This article has a quotation from The Ambassadors (1903) which goes as follows:
"Live all you can — it's a mistake not to. It doesn't so much matter what you do in particular, so long as you have your life. If you haven't had that, what have you had?... What one loses one loses; make no mistake about that...The right time is any time that one is still so lucky as to have.... Live!"
As can be seen, ellipsis has been used three times. I've discovered, upon bringing up the question on a Wikiquote discussion forum, that no one else objects to ellipsis in the citing of quotations; or at least they don't object on principle, as opposed to particular instances. For this reason, rather than edit the quotation to fill in the missing sentences, I'll include the passage here on this talk page instead:
"Live all you can; it's a mistake not to. It doesn't so much matter what you do in particular, so long as you have your life. If you haven't had that what have you had? This place and these impressions — mild as you may find them to wind a man up so; all my impressions of Chad and of people I've seen at his place — well, have had their abundant message for me, have just dropped that into my mind. I see it now. I haven't done so enough before — and now I'm old; too old at any rate for what I see. Oh I do see, at least; and more than you'd believe or I can express. It's too late. And it's as if the train had fairly waited at the station for me without my having had the gumption to know it was there. Now I hear its faint receding whistle miles and miles down the line. What one loses one loses; make no mistake about that. The affair — I mean the affair of life — couldn't, no doubt, have been different for me; for it's at the best a tin mould, either fluted and embossed, with ornamental excrescences, or else smooth and dreadfully plain, into which, a helpless jelly, one's consciousness is poured — so that one 'takes' the form as the great cook says, and is more or less compactly held by it: one lives in fine as one can. Still, one has the illusion of freedom; therefore don't be, like me, without the memory of that illusion. I was either, at the right time, too stupid or too intelligent to have it; I don't quite know which. Of course at present I'm a case of reaction against the mistake; and the voice of reaction should, no doubt, always be taken with an allowance. But that doesn't affect the point that the right time is now yours. The right time is any time that one is still so lucky as to have. You've plenty; that's the great thing; you're, as I say, damn you, so happily and hatefully young. Don't at any rate miss things out of stupidity. Of course I don't take you for a fool, or I shouldn't be addressing you thus awfully. Do what you like so long as you don't make my mistake. For it was a mistake. Live!" - The Ambassadors, Bk. 5, Ch. 2. - InvisibleSun 18:15, 14 April 2007 (UTC)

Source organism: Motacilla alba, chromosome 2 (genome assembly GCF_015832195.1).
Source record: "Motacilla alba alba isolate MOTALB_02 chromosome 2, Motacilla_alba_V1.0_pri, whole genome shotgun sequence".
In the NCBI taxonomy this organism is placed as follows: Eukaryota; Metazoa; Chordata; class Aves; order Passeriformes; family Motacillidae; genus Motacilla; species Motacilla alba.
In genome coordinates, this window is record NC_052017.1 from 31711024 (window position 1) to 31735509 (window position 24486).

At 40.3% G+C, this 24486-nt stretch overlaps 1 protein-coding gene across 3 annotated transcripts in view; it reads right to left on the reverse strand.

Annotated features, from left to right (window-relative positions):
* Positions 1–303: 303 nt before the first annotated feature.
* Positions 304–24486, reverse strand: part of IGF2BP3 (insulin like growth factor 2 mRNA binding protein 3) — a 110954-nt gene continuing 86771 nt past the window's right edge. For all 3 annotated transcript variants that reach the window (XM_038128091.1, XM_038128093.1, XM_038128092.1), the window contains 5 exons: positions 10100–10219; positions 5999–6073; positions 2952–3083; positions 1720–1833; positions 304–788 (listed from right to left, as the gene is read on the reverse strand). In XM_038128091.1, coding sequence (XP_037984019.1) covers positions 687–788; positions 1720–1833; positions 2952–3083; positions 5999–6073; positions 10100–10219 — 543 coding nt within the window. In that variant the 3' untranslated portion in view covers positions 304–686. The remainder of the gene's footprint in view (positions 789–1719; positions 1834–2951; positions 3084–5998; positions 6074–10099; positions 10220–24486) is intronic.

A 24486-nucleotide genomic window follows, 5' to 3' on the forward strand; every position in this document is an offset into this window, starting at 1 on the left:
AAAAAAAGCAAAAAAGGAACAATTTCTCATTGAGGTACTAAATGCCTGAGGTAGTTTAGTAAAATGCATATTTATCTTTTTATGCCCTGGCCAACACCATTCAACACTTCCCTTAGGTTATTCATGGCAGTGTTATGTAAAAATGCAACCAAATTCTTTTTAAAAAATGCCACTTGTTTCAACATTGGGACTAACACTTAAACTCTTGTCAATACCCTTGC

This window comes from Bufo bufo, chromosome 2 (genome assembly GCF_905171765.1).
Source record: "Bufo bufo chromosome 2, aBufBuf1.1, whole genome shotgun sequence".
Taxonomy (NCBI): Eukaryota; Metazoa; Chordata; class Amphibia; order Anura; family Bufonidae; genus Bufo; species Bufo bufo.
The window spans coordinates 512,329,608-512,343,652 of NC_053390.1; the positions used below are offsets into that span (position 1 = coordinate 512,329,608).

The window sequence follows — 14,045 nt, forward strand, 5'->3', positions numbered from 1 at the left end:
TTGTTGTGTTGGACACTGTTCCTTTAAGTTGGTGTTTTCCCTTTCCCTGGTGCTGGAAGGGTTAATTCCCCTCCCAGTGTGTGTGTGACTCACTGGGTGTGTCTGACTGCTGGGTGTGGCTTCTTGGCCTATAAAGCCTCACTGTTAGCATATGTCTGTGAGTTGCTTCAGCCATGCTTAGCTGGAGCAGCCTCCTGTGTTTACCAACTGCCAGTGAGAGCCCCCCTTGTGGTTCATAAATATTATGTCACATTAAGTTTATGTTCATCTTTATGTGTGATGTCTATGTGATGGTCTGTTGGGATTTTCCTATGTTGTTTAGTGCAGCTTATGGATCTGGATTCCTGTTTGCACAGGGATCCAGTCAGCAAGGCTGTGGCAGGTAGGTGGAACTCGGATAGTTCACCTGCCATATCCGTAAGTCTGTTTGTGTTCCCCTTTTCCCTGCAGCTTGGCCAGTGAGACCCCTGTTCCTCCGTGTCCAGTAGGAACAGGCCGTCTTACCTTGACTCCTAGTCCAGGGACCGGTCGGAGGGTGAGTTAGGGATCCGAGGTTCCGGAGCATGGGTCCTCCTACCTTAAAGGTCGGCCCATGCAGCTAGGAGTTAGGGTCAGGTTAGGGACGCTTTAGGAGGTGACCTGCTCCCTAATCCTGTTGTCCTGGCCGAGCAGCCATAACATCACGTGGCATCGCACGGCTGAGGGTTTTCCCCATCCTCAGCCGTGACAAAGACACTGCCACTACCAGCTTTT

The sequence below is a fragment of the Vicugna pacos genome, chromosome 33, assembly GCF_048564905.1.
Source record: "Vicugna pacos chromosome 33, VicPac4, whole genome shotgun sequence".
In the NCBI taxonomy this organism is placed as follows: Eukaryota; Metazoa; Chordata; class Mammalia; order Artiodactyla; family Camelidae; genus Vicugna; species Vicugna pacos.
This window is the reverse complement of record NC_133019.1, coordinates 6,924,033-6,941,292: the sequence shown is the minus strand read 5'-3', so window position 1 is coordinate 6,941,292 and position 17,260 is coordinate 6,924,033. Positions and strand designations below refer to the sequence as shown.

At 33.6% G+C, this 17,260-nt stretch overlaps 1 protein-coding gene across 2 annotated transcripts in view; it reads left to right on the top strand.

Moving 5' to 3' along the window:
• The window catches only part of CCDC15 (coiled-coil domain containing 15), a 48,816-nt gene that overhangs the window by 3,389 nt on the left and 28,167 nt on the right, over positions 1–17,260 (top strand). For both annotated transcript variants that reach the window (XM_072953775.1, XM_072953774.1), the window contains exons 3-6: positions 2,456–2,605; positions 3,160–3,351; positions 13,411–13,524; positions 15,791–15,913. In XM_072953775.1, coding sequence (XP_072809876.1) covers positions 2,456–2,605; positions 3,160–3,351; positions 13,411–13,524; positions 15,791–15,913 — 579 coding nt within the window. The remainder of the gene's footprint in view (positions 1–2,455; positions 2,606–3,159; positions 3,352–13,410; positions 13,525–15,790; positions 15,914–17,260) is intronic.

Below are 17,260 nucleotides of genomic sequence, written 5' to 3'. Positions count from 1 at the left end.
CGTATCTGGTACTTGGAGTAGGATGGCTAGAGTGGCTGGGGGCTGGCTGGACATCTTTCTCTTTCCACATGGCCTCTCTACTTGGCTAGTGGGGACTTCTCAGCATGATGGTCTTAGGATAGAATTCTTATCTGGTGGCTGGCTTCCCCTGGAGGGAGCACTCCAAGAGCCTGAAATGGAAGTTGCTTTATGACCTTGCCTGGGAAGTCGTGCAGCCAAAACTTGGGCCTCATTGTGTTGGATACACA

Wikiquote no longer allows unsourced or inadequately sourced quotations, and they are in process of being removed from our pages (see Wikiquote:Limits on quotations); but if you can provide a reliable, precise and verifiable source for any quote on this list please move it to Henry James. --Antiquary 18:43, 28 April 2009 (UTC)
- I've always been interested in people, but I've never liked them.
- More often attributed to W. Somerset Maugham
- It's time to start living the life you've imagined.
- Life is a predicament which precedes death.
- Excellence does not require perfection
Can the header link s:The Portrait of a Lady (London: Macmillan & Co., 1881) instead of Wikipedia? We already have one section header linking the full text. --Nemo 16:09, 28 August 2015 (UTC)